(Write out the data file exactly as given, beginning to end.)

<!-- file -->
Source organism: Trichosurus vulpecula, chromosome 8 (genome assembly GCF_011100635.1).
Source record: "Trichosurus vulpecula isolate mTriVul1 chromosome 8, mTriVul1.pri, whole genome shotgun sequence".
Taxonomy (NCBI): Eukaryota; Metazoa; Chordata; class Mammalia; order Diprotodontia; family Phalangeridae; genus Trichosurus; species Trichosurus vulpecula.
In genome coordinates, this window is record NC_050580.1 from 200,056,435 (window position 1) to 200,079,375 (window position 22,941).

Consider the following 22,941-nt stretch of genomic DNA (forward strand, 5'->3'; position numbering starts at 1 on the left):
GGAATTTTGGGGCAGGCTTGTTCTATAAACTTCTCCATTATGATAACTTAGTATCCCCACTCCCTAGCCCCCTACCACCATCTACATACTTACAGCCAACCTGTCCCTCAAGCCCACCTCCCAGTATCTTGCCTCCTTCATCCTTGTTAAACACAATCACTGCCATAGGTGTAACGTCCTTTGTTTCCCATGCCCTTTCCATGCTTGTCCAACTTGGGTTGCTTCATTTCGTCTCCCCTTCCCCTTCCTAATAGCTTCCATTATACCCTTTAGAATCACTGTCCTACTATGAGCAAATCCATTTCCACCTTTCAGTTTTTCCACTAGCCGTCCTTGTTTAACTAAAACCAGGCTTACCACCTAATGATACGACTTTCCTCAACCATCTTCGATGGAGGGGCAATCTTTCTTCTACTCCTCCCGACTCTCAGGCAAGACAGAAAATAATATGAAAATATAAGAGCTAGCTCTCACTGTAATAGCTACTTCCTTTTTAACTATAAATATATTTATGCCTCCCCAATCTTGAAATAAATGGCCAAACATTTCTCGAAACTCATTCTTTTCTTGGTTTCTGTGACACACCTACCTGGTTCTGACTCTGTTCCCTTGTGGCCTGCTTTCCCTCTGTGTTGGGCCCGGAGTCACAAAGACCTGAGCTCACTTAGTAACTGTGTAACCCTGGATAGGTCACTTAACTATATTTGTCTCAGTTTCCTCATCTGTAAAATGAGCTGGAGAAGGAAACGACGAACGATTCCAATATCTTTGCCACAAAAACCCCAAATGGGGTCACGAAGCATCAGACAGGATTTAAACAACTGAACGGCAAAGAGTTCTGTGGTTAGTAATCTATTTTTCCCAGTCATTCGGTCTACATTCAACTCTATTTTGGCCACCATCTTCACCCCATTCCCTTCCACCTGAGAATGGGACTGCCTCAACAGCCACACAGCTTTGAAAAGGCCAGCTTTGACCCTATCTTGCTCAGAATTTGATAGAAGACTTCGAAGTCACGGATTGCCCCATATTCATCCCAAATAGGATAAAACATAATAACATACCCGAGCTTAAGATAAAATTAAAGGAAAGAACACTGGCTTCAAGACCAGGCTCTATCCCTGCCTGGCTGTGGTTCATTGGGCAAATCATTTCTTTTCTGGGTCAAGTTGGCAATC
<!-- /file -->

Source organism: Trichosurus vulpecula, chromosome 8 (genome assembly GCF_011100635.1).
Source record: "Trichosurus vulpecula isolate mTriVul1 chromosome 8, mTriVul1.pri, whole genome shotgun sequence".
Taxonomy (NCBI): Eukaryota; Metazoa; Chordata; class Mammalia; order Diprotodontia; family Phalangeridae; genus Trichosurus; species Trichosurus vulpecula.
In genome coordinates, this window is record NC_050580.1 from 200,056,435 (window position 1) to 200,079,375 (window position 22,941).

Consider the following 22,941-nt stretch of genomic DNA (forward strand, 5'->3'; position numbering starts at 1 on the left):
GGAATTTTGGGGCAGGCTTGTTCTATAAACTTCTCCATTATGATAACTTAGTATCCCCACTCCCTAGCCCCCTACCACCATCTACATACTTACAGCCAACCTGTCCCTCAAGCCCACCTCCCAGTATCTTGCCTCCTTCATCCTTGTTAAACACAATCACTGCCATAGGTGTAACGTCCTTTGTTTCCCATGCCCTTTCCATGCTTGTCCAACTTGGGTTGCTTCATTTCGTCTCCCCTTCCCCTTCCTAATAGCTTCCATTATACCCTTTAGAATCACTGTCCTACTATGAGCAAATCCATTTCCACCTTTCAGTTTTTCCACTAGCCGTCCTTGTTTAACTAAAACCAGGCTTACCACCTAATGATACGACTTTCCTCAACCATCTTCGATGGAGGGGCAATCTTTCTTCTACTCCTCCCGACTCTCAGGCAAGACAGAAAATAATATGAAAATATAAGAGCTAGCTCTCACTGTAATAGCTACTTCCTTTTTAACTATAAATATATTTATGCCTCCCCAATCTTGAAATAAATGGCCAAACATTTCTCGAAACTCATTCTTTTCTTGGTTTCTGTGACACACCTACCTGGTTCTGACTCTGTTCCCTTGTGGCCTGCTTTCCCTCTGTGTTGGGCCCGGAGTCACAAAGACCTGAGCTCACTTAGTAACTGTGTAACCCTGGATAGGTCACTTAACTATATTTGTCTCAGTTTCCTCATCTGTAAAATGAGCTGGAGAAGGAAACGACGAACGATTCCAATATCTTTGCCACAAAAACCCCAAATGGGGTCACGAAGCATCAGACAGGATTTAAACAACTGAACGGCAAAGAGTTCTGTGGTTAGTAATCTATTTTTCCCAGTCATTCGGTCTACATTCAACTCTATTTTGGCCACCATCTTCACCCCATTCCCTTCCACCTGAGAATGGGACTGCCTCAACAGCCACACAGCTTTGAAAAGGCCAGCTTTGACCCTATCTTGCTCAGAATTTGATAGAAGACTTCGAAGTCACGGATTGCCCCATATTCATCCCAAATAGGATAAAACATAATAACATACCCGAGCTTAAGATAAAATTAAAGGAAAGAACACTGGCTTCAAGACCAGGCTCTATCCCTGCCTGGCTGTGGTTCATTGGGCAAATCATTTCTTTTCTGGGTCAAGTTGGCAATC